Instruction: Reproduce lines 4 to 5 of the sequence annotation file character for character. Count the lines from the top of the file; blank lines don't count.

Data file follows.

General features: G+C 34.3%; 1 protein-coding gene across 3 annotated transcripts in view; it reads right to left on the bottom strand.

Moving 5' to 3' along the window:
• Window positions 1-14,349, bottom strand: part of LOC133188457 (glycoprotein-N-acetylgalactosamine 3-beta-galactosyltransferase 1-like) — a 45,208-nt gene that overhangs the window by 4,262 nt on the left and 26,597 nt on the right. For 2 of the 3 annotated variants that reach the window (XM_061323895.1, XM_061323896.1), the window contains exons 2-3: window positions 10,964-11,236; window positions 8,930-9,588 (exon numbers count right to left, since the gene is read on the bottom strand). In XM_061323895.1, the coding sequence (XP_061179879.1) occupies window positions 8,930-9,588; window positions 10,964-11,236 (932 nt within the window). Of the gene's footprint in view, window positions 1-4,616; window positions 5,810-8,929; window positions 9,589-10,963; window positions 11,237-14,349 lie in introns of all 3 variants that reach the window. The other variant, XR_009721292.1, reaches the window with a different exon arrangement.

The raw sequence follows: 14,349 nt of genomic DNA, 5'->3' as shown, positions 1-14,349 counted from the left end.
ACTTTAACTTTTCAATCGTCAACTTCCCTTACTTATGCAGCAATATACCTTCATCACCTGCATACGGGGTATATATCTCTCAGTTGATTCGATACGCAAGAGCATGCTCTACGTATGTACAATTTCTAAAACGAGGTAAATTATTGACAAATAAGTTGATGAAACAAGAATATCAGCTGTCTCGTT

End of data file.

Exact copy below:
The raw sequence follows: 14,349 nt of genomic DNA, 5'->3' as shown, positions 1-14,349 counted from the left end.
ACTTTAACTTTTCAATCGTCAACTTCCCTTACTTATGCAGCAATATACCTTCATCACCTGCATACGGGGTATATATCTCTCAGTTGATTCGATACGCAAGAGCATGCTCTACGTATGTACAATTTCTAAAACGAGGTAAATTATTGACAAATAAGTTGATGAAACAAGAATATCAGCTGTCTCGTT